1st. That when God in time past selected for himself a people, appointed the form of their government, and ordained their worship, he specially designed and caused to be constructed, first a tent, and then a Temple in connection with His people: the former to be used during their sojourn in the wilderness, and the latter when they were settled in the land of promise in peace.

2nd. That he designed and specified all the details of both structures : He provided the materials for their construction, and endowed those with wisdom who were to fashion the buildings to the pattern given.

3rd. That God has still a purpose with this people, viz., with the Israelitish nation, whom he watches and esteems as " the apple of his eye' He will restore them to the land of their fathers ; regenerate the land ; rebuild the city; re-organise the people as a nation, and make them the foremost people on the face of the earth. He will restore their worship : give them peace, and bestow blessing upon them far exceeding those received in the most palmy days of their existence.

4th. That all the nations of the earth will, concurrently with Israel, participate in the blessings of the age. All will rejoice in the glory of the new order of things, and every inhabitant of the earth, both Jew and Gentile, will obey the " law which goes forth from Zion, and the word of the Lord from Jerusalem.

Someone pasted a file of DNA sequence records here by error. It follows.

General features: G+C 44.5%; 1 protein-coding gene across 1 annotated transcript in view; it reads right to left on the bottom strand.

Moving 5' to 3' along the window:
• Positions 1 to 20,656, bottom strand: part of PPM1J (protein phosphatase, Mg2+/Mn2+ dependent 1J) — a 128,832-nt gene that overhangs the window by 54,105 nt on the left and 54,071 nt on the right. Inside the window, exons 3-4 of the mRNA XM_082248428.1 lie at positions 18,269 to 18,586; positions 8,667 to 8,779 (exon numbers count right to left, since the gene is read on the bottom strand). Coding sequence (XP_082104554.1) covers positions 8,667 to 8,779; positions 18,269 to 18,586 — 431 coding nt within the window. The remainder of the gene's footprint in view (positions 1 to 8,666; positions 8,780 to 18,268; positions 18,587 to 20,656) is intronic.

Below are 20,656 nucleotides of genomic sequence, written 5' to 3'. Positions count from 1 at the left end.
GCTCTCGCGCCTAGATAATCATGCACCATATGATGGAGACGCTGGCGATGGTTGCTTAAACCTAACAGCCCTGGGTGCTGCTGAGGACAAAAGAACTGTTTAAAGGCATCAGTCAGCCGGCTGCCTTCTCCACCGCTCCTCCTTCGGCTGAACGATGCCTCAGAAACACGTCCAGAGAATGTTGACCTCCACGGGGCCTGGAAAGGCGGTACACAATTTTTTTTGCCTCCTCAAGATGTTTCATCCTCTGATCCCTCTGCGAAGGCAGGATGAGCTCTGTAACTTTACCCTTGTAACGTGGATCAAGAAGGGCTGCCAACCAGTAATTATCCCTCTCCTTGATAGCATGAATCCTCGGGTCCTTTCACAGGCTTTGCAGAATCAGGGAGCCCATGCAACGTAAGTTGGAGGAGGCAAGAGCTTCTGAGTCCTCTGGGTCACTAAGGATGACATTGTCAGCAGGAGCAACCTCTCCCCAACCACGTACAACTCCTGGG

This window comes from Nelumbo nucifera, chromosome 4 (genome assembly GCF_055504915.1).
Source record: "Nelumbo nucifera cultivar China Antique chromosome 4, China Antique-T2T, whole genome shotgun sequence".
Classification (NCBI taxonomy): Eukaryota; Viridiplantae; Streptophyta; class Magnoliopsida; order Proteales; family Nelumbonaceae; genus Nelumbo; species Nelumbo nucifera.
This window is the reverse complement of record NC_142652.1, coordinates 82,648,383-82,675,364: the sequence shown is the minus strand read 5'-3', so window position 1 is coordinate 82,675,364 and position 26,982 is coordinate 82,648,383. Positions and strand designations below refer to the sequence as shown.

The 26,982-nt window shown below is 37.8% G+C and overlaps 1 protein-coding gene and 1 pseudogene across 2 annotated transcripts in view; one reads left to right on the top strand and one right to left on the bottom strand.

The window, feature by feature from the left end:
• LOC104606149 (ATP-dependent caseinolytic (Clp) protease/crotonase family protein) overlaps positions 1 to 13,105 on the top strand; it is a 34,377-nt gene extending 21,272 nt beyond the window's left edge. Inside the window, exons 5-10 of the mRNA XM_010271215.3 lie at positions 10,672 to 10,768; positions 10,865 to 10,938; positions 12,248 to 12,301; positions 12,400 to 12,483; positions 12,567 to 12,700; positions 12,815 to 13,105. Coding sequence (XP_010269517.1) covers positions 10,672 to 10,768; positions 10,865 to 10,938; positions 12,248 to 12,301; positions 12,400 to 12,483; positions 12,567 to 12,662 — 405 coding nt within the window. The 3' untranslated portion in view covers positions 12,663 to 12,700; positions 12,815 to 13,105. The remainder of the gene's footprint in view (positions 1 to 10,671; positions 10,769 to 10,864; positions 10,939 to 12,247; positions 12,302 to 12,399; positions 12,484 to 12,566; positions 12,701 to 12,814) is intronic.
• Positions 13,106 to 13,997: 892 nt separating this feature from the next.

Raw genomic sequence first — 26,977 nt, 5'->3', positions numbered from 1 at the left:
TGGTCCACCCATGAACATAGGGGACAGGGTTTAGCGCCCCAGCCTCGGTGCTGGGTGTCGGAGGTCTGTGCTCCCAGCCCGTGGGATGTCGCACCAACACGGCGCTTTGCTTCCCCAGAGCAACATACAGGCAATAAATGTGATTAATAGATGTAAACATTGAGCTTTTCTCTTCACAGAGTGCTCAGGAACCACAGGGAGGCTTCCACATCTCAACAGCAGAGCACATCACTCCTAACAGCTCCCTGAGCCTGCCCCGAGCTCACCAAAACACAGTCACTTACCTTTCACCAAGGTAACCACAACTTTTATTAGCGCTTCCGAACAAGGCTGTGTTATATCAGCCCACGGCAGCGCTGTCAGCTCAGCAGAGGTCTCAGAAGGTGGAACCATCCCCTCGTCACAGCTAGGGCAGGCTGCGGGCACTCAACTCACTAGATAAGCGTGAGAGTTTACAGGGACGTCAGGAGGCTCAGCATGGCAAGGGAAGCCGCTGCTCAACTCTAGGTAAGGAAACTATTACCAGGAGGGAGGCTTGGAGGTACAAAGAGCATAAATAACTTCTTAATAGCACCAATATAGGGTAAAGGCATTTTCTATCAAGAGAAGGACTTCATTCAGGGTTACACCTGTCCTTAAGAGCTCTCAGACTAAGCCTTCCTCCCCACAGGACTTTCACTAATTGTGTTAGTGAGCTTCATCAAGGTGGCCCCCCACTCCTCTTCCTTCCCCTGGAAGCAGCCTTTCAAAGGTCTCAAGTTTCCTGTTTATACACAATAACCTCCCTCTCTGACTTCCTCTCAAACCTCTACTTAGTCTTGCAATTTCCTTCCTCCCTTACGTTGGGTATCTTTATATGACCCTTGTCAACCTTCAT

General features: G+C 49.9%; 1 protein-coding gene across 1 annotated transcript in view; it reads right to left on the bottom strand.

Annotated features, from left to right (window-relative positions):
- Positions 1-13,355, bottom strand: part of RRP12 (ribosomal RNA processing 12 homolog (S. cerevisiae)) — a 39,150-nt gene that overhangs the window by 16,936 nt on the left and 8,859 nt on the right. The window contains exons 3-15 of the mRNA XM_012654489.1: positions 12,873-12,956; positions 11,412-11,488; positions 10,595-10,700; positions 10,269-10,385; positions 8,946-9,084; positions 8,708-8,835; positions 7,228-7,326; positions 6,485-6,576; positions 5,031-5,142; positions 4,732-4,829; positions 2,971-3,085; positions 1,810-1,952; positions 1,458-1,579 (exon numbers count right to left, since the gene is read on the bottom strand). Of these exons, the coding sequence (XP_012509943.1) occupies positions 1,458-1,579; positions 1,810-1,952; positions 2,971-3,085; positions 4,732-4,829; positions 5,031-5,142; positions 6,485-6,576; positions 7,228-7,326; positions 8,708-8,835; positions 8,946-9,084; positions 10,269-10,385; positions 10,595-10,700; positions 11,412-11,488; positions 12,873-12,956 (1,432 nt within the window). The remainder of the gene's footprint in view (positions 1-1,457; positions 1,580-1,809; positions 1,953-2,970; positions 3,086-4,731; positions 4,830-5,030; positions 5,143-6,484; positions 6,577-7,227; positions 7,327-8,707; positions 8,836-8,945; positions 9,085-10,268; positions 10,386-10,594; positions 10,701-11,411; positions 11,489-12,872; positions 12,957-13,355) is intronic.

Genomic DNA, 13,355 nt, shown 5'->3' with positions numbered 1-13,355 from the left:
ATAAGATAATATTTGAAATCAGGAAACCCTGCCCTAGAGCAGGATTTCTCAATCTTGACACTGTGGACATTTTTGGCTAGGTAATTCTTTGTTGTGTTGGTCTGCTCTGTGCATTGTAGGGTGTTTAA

5th. That the law which goes forth from Zion, among other enactments, will require all the families of the earth to go up, from year to year, to worship the Lord of Hosts in Jerusalem. The logical deductions from these premises are as follows:-

a. That as God so minutely and so particularly specified the nature and construction of the Temple and Tabernacle in the day of small things, He would be sure to precisely and carefully specify the constructive character of the Temple of His glory.

b. That inasmuch as the Temple of God's people in the past was ordained for the use of a comparatively small number, and inasmuch as all the peoples of the earth are to worship at Jerusalem, we may expect to find in any prophecy exhibiting the future building, specifications of a vast structure equal to the necessities of the case.

c. Prima facie, then, we may reasonably expect that the hitherto obscure prophecy of Ezekiel does describe such a building ; and that it is a vast structure, with constructional features so minutely and clearly delineated by the prophet as to be capable of being reduced to paper, for the instruction and enlightenment of all whom it may concern.

These conclusions appear so obvious to the writer that he deems it unnecessary, and a waste of time, paper and ink, to discuss the suggestions made by some that Ezekiel only depicts a building 500 cubits square.

The Temple of the future age is to be " a house of prayer for all people."

Let the reader then open his mind to the bearing of the testimonies already laid before him. Let him be prepared to realize the stupendous character of the structure set forth in the Ezekiel measurements, and the abundant provision for universal worship foreshadowed by them.